New paper on genomics

James Lee and I have a new paper out: Lee and Chow, Conditions for the validity of SNP-based heritability estimation, Human Genetics, 2014. As I summarized earlier (e.g. see here and here), heritability is a measure of the proportion of the variance of some trait (like height or cholesterol levels) due to genetic factors. The classical way to estimate heritability is to regress standardized (mean zero, standard deviation one) phenotypes of close relatives against each other. In 2010, Jian Yang, Peter Visscher and colleagues developed a way to estimate heritability directly from the data obtained in Genome Wide Association Studies (GWAS), sometimes called GREML.  Shashaank Vattikuti and I quickly adopted this method and computed the heritability of metabolic syndrome traits as well as the genetic correlations between the traits (link here). Unfortunately, our methods section has a lot of typos but the corrected Methods with the Matlab code can be found here. However, I was puzzled by the derivation of the method provided by the Yang et al. paper.  This paper is our resolution.  The technical details are below the fold.

 

The additive genetic contribution to a trait can be quantified with the linear model

y = Z u + e                  (*)

where y is an n dimensional vector of phenotypic values, Z is an n\times p matrix of standardized genotypes, u is an p dimensional vector of additive genetic coefficients, and e is the n dimensional vector of residuals, which includes effects of the environment, nonlinear genetic effects and interactions. e is like the noise term in linear regression. If the phenotypes are standardized, and we have a large enough sample size, then the variance of the phenotypes is approximately

y'y/n = u'Z'Zu/n+ e'e/n = \sigma_A^2 + \sigma_e^2,

where the cross terms are zero. Here, I use statistical notation where prime means transpose. Technically, I should take the expectation value over the distribution of e but I will be completely non-rigorous here. The second equality can be arrived at if we assume that SNPs on the GWAS chip are uncorrelated (i.e. in linkage equilibrium) so that Z'Z is approximately the identity matrix and the inner product u'u is thus the sum of the variances at each SNP, which equals the total additive variance \sigma_A^2 on the GWAS chip set and \sigma_e^2 is the residual variance.  If the phenotypes are standardized then the narrow-sense heritability is h_g^2 = \sigma_A^2. Yang et al. made the suggestion that the additive variance could be estimated directly by considering (*) to be a mixed-linear model and fitting the covariance model

yy' = A\sigma_A^2 +I_n\sigma_e^2                   (**)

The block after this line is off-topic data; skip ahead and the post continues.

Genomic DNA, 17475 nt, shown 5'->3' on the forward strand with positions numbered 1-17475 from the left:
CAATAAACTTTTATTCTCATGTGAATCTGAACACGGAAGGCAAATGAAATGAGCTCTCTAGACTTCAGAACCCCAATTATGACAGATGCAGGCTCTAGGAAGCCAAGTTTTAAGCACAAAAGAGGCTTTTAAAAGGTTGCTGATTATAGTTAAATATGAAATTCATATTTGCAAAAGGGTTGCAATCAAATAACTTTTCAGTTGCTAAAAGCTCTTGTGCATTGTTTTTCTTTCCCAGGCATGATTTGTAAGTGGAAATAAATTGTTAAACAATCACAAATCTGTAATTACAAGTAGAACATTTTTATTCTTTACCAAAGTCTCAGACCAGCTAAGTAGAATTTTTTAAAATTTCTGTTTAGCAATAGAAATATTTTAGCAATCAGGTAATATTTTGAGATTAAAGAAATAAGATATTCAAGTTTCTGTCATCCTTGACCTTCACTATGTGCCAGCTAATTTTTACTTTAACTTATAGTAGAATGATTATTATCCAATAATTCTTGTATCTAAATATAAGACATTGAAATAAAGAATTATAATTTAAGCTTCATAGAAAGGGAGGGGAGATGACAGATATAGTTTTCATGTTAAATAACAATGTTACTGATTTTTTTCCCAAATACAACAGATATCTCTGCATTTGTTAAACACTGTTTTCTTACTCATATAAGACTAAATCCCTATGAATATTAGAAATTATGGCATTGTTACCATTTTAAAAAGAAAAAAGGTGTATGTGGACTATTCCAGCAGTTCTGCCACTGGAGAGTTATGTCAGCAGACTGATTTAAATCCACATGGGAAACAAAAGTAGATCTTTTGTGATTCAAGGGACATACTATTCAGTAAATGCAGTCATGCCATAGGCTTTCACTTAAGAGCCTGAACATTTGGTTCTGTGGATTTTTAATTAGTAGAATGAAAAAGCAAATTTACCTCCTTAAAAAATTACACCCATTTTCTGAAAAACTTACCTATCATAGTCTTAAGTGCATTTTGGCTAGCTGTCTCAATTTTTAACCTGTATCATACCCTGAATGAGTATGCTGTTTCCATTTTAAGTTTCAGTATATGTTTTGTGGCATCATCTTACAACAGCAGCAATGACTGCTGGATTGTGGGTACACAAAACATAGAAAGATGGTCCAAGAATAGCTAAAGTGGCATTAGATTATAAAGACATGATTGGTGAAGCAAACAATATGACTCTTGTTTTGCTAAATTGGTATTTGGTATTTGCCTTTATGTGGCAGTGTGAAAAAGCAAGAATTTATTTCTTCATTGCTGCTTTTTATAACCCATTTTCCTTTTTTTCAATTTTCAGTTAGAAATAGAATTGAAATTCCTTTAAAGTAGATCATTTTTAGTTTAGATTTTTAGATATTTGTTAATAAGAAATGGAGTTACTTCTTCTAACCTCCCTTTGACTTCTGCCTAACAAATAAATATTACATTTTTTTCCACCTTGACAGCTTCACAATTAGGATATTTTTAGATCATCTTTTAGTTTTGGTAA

to the data via restricted maximum likelihood. Here, A=ZZ'/p is the n\times n dimensional relationship matrix (i.e it is the genetic covariance matrix). However, note that this relationship implicitly implies that Zuu'Z is equivalent to u'u ZZ', which is not a mathematical necessity and as we show in the paper not even approximately true. The way that Yang et al. justified this assertion was that they considered the regression coefficients u to be a set of uncorrelated random variables and thus uu' is proportional to the identity matrix. However, this assertion puzzled me because the regression coefficients are not supposed to be random variables with identical variance.  Yet the method has been validated in multiple ways. It took us awhile but James and I eventually figured out why it works.

Equation (**) is a mixed linear model, which is fit to the data using restricted maximum likelihood (REML). However, if we assume that the phenotypes are standardized and there are no other covariates then this reduces to simple maximum likelihood with log of the likelihood:

L = -\frac{n}{2}\log 2\pi - \frac{1}{2}\log|V|- \frac{1}{2} y'V^{-1}y                (***)

Differentiating (**) by \sigma_A^2 and \sigma_e^2 and setting to zero gives the maximum likelihood conditions

Tr(V^{-1})=y'V^{-1}V^{-1}y

Tr(V^{-1}A)=y'V^{-1}AV^{-1}y

These equations are usually solved numerically with some sort of iteration scheme.  However, if we consider the limit where \sigma_A is very small then we can use the matrix inverse approximation

V^{-1}\approx \sigma_e^{-2}\left(I-\frac{\sigma_A^2}{\sigma_e^2}A\right)

Substituting this back into (***) and solving for \sigma_A^{2} and using \sigma^2_A+\sigma_e^2=1 we get the condition

\sigma_A^2 = 1-\frac{1}{n}y'Ay

We thus find that a necessary condition for the maximum likelihood (***) to yield the correct estimate for \sigma_A^2 is if y'Ay/n=\sigma_e^2.  If we substitute (*) and the definition of A back into this condition we get

(e'+u'Z')ZZ'(Zu+e)/p=\sigma_e^2    (****)

If we take the (****) term by term, we find that e'ZZ'e \approx \sigma_e^2 if the genotypes are standardized.  By the properties of regression, we also get that Zu e' = 0 (i.e. fitted line and residuals are orthogonal). Finally, if the GWAS markers are all uncorrelated (i.e. linkage equilibrium) then we have Z'Z is the identity so

u' Z'ZZ'Zu/p=(n/p)\sigma_A^2

which is assumed to be small compared to \sigma_e^2. However, linkage equilibrium is not necessary for GREML to give good estimates. What we show in the paper is that as long as the correlations between markers is fairly uniform, then it still works well.  It’s only if some markers are highly correlated with others while others are not that you can run into problems.

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